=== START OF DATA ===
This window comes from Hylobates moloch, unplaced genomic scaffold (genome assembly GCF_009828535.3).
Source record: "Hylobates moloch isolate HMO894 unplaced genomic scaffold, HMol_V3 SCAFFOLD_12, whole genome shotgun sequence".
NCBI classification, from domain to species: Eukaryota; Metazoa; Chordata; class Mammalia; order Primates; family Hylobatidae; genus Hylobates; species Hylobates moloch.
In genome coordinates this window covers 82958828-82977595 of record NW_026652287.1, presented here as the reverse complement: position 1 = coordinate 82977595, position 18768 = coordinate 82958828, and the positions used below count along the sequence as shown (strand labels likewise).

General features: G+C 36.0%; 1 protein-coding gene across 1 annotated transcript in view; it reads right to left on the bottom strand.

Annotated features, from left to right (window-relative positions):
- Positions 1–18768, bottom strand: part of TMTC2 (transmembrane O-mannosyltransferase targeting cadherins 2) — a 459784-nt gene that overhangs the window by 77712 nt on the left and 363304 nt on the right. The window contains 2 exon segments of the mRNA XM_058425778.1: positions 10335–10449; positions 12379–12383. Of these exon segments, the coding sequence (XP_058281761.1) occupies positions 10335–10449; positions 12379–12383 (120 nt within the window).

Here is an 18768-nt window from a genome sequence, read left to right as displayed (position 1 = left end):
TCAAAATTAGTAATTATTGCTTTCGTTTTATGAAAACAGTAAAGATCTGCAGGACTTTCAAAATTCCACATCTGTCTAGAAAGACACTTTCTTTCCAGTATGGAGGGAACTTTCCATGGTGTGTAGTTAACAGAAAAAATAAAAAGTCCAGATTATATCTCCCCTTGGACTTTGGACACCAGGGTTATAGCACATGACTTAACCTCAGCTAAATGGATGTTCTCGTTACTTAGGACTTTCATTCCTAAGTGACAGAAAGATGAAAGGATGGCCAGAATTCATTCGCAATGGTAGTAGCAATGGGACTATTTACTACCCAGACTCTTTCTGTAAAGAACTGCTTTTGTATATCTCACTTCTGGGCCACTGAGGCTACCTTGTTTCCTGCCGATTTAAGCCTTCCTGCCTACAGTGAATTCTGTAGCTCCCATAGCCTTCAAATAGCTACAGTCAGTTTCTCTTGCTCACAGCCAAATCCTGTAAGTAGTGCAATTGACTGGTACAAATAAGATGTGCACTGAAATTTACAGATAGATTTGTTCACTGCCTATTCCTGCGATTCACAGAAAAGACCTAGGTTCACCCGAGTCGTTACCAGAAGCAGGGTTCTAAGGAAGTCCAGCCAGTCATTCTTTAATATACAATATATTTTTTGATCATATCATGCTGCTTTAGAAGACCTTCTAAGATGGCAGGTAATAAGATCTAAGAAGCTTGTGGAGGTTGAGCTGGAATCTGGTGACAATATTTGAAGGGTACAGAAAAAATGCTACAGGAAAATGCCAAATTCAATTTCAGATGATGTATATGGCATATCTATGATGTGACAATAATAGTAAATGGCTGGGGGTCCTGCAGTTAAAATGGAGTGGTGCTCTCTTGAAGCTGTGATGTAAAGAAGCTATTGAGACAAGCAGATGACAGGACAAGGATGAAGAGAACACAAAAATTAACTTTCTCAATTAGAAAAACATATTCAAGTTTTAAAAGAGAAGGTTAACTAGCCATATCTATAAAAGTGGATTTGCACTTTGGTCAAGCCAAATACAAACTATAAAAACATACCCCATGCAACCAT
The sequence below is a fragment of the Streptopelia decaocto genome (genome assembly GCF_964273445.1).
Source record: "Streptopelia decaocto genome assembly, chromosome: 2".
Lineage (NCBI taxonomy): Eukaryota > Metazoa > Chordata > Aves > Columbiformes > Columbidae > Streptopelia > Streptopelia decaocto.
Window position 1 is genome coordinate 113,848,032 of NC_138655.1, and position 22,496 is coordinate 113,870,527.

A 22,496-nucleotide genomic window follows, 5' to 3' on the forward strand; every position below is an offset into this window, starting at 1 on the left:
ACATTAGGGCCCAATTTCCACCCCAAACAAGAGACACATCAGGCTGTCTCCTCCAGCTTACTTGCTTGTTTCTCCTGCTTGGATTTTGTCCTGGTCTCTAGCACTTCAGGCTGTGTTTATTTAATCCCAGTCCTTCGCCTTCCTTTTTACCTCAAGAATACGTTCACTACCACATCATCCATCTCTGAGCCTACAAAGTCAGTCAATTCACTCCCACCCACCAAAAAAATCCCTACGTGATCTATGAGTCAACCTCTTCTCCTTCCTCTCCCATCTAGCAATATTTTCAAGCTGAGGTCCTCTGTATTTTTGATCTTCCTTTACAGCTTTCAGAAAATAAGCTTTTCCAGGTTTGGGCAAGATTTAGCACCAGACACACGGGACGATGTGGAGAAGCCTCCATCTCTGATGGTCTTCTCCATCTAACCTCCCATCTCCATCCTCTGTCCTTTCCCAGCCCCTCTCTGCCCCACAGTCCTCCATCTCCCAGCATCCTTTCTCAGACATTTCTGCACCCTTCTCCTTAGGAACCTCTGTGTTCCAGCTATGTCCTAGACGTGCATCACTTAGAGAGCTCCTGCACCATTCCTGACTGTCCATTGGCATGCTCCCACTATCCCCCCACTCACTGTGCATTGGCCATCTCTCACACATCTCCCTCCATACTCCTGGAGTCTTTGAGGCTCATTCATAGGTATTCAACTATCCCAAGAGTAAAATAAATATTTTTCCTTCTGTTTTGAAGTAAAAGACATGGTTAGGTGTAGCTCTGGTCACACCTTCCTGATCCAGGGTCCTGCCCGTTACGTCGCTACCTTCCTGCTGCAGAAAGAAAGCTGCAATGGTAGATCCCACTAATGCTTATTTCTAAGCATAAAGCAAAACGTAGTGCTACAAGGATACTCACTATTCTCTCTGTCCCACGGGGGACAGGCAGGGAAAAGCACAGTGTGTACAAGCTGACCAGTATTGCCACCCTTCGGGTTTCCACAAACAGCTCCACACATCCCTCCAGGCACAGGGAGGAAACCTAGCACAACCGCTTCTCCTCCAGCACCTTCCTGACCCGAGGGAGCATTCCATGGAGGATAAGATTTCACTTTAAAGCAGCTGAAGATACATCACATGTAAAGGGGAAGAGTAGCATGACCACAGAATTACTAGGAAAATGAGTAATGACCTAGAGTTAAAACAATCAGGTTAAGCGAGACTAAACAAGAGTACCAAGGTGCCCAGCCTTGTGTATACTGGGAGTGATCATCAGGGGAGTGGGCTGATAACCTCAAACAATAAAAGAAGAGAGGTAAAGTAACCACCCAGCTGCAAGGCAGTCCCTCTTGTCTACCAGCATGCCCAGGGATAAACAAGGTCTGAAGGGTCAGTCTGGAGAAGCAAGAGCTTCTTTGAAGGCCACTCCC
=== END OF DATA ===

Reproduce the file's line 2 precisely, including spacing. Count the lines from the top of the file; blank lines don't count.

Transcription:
Source record: "Hylobates moloch isolate HMO894 unplaced genomic scaffold, HMol_V3 SCAFFOLD_12, whole genome shotgun sequence".